If The Price Is Right
By Jenna Glatzer
Reprinted with permission.
Writers are often advised never to sign "all rights" or work-for-hire contracts. I
say "never" is too strong a word.
Of course, we should avoid these contracts as much as possible. After all, when we sign
away our rights, we lose the ability to sell reprints, which can be a freelancer's lifeblood.
However, my policy is "if the price is right, I'll sign." A few months ago, a writer's organization proudly proclaimed that one of their members had turned down a $2/word contract because of the publication's rights-grabbing contract. I say that member was a fool.
How many places were going to reprint that article of his? I believe it was for Skiing magazine; a specialized market to say the least. He couldn't have sold to another national magazine
afterwards, since almost no nationals will buy reprints of articles that have already appeared in other nationals. So, fine, he might have sold it to a few local or regional publications at
drastically lower rates... but was it really worth it to turn down this assignment?
Let's say he lucks out like crazy and manages to sell it to another national publication instead. This publication will buy first North American serial rights, but they'll only pay $1/word (half of what he would have been paid before). Now he has the right to sell reprints, so he does—he researches markets, sends out cover letters and copies of his article, and he manages to
resell it to a newspaper (for $100), a regional magazine (for $.10/word), an overseas publication (for $.25/word), and a website (for $.15/word). He still hasn't made as much money as he would have if he'd signed the original contract, and now he's put in much more work in researching markets, sending out his article, corresponding with editors, invoicing, etc.
I think these unions and writers' organizations have missed the point when they insist that writers should never sign these kinds of contracts. The whole point of retaining rights is so writers can earn a decent wage from their articles. It's presumed that a writer can't earn a living wage merely selling each article once, so they need the right to resell each article. However, if every publication paid $2/word, would we really need to worry about reprints at all?
The price must be right, and it must be appropriate for the work involved. I'm less hesitant to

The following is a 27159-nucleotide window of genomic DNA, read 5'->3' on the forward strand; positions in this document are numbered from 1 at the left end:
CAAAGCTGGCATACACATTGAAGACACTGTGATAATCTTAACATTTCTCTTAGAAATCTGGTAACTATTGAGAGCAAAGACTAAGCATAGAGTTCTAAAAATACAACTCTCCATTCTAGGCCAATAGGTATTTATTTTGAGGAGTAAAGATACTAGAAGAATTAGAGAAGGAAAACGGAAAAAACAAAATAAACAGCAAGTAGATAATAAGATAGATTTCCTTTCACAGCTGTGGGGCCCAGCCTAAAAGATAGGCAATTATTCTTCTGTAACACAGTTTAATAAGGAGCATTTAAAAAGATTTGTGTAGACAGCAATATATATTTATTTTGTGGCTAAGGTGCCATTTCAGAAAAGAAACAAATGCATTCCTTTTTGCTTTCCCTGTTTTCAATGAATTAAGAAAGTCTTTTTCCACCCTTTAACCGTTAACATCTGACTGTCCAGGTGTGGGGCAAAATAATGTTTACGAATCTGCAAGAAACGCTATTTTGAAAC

sign all rights contracts for timely news articles that I likely won't be able to sell again next week; I'm also less hesitant to sign when the article is so specialized that it only fits a few magazines (for example, an article for a trade magazine for window washers). If I won't be able to sell the reprint anyway, why bother fighting to keep that right?
When I think I could sell the reprint, I add up what I think I could reasonably expect to earn from the piece if I sold only non-exclusive rights. For most articles, I would only sell about 2-3 reprints. There have only been a handful of articles that I continue to sell time after time; for articles with that kind of potential, it would never be financially feasible for one publication to pay me enough to make it worth it for me to sell all rights.
But for most articles, I've made about $.50/word for first rights, and between $.10/word and $.25/word for reprints in small-to-mid-sized magazines and e-zines. So, when I'm done, I've made between $.70 and $1.25/word altogether. Now, if a magazine comes along and wants to pay me $1.25/word for all rights, I'll likely sign.Why? Because that's the maximum of what I think I can earn for that article otherwise, and because they've just saved me the time and effort of having to sell reprints.
All I ask is the opportunity to earn a decent living; I would almost feel greedy trying to resell that $2/word article. I don't need to make more than that; if I got paid $2/word, I'd only have to sell about two feature articles a month to earn a very comfortable living.
Who could ask for anything more?
Jenna Glatzer is a full-time writer and ghostwriter. You can learn more details at: http://jennaglatzer.com/